Experts, policy-makers converge on Addis Ababa to scale up governance for Africa’s transformation
Although Africa has registered strong economic growth in recent years, this growth is not inclusive. Poverty and inequality prevail.
What is the role of African governments to drive industrialization in their countries? What makes industrial policies effective? What institutional and regulatory environment should governments pursue to promote industrialization? And what are the experiences of African countries that have adopted industrialization strategies and policies? For such countries, what factors have ensured successful implementation?
These are some of the key questions to be addressed at the 12th African Economic Conference, which opens Monday in Addis Ababa, Ethiopia.
The conference, taking place in Addis Ababa, Ethiopia, from December 4-6, will focus on the theme, “Governance for Structural Transformation.”
The African Development Bank considers good governance as a fundamental requisite to sustainable structural transformation. The State must fulfil its role. Evidence shows that countries with limited transparent, accountable and responsible governments and institutions, or weak socioeconomic systems, have experienced slow progress in diversifying the economy.
“Transformation of African economies cannot take place in a vacuum. It requires the concerted effort of government policies to provide the enabling environment for such transformations to take place,” said Célestin Monga, Vice-President, Economic Governance and Knowledge Management, and Chief Economist at the African Development Bank.
“The goal of the 2017 African Economic Conference is to identify more specific governance policies and strategies for successful structural transformation, building on existing best practices and alternative African perspectives leading to structural transformation,” he said.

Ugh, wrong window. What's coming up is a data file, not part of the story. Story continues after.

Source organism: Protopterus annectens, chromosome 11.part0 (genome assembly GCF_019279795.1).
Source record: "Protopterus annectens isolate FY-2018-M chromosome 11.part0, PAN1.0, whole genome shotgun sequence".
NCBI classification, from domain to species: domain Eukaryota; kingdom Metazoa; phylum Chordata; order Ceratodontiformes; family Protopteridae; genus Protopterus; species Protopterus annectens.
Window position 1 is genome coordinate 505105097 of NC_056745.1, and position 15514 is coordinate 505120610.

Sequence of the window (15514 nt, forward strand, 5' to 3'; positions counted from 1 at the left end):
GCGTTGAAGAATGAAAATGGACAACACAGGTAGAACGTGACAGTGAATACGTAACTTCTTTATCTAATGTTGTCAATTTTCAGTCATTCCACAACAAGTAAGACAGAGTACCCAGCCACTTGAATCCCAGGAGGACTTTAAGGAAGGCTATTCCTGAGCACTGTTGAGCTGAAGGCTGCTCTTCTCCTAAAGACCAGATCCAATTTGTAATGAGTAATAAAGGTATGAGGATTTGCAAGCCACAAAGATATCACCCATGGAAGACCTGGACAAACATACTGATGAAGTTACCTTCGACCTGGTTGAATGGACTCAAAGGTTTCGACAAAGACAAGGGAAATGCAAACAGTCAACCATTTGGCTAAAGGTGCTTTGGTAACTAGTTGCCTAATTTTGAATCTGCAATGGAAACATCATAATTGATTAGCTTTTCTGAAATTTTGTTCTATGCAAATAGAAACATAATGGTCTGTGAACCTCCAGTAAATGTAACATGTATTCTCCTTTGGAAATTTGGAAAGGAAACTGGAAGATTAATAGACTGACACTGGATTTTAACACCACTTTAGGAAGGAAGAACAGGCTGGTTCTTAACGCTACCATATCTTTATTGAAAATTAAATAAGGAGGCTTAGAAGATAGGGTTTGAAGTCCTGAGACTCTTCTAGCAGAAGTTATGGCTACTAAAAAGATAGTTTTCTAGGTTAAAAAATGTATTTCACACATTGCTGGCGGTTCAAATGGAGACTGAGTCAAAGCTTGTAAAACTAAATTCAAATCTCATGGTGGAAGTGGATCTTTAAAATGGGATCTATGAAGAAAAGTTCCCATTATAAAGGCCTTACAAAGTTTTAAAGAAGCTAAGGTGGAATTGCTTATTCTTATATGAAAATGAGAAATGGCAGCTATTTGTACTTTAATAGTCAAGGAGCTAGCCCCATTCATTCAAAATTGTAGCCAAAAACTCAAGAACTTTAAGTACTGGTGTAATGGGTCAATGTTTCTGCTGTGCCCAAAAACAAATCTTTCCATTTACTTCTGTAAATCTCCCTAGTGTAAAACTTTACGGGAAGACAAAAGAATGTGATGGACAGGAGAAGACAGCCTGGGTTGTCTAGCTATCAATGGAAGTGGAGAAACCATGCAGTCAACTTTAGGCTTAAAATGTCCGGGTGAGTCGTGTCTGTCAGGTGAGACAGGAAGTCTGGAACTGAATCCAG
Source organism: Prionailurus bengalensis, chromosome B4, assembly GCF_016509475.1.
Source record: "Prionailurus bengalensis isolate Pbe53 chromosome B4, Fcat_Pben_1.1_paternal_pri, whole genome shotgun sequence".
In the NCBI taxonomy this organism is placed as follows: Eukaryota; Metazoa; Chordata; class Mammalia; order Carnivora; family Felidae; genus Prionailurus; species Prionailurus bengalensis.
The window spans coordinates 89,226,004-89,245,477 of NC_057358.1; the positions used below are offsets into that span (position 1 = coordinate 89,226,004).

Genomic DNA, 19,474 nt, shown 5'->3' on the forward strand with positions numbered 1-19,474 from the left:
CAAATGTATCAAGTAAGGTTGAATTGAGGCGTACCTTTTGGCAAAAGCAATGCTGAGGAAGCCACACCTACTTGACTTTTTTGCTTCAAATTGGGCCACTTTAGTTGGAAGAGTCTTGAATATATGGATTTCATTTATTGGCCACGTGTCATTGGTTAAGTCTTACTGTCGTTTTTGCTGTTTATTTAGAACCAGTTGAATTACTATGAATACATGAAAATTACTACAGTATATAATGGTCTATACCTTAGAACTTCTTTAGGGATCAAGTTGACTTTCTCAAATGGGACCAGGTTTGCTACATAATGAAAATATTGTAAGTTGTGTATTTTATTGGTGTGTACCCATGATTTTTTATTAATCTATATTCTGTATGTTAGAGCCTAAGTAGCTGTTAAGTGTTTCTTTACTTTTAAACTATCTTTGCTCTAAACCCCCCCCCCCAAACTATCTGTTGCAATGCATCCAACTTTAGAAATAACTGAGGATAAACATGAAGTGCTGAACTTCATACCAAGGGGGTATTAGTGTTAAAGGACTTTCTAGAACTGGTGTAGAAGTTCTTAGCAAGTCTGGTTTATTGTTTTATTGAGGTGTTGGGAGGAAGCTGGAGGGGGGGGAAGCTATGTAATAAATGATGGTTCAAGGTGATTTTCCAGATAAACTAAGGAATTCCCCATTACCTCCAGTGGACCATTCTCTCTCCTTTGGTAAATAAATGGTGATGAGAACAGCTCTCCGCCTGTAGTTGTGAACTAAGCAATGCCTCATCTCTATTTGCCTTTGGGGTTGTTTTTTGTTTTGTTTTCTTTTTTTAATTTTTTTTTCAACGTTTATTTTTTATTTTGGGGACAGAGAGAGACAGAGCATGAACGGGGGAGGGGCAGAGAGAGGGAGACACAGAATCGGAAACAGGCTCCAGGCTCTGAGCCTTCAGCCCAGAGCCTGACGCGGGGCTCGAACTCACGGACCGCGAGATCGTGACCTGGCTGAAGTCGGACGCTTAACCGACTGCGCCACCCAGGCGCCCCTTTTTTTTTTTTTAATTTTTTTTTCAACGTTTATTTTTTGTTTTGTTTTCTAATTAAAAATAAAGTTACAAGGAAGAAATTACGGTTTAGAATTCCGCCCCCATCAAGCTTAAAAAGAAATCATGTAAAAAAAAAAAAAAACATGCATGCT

Indeed, unlocking the industrialization potential is one challenge that most African governments are grappling with today. There is growing recognition that governments have an important role to play in leading the industrialization process of their countries, framed by comprehensive and resolute industrial policy.
The African Development Bank launched the African Economic Conference in November 2006 to foster knowledge exchange across a broad network of researchers, civil society organizations, and policy and development practitioners.
The 2017 AEC is organized jointly by the African Development Bank (AfDB), the United Nations Economic Commission for Africa (ECA) and the United Nations Development Programme (UNDP).
Some of the high-level participants at the conference include His Excellency Hailemariam Desalegn, Prime Minister of the Federal Democratic Republic of Ethiopia; Vera Songwe, United Nations Under Secretary-General and Executive Secretary of the United Nations Economic Commission for Africa (ECA); Moussa Faki Mahamat, Chairperson, African Union Commission; Lamin Manneh, Director, Regional Service Centre for Africa, United Nations Development Programme (UNDP).
The AfDB delegation will be led by the Vice-President and Chief Economist, Célestin Monga.
The keynote address will be delivered by Richard Joseph, John Evans Professor of International History and Politics at the Northwestern University, Illinois, United States of America.
The conference will bring together over 400 policy-makers, researchers and development practitioners from Africa and around the world to make strategic contributions to the achievement of structural transformation in Africa with an emphasis on developmental governance.
The 2016 African Economic Conference was held in Abuja, Nigeria, from December 5-7, 2016, and focused on Africa’s agro-allied industrialization.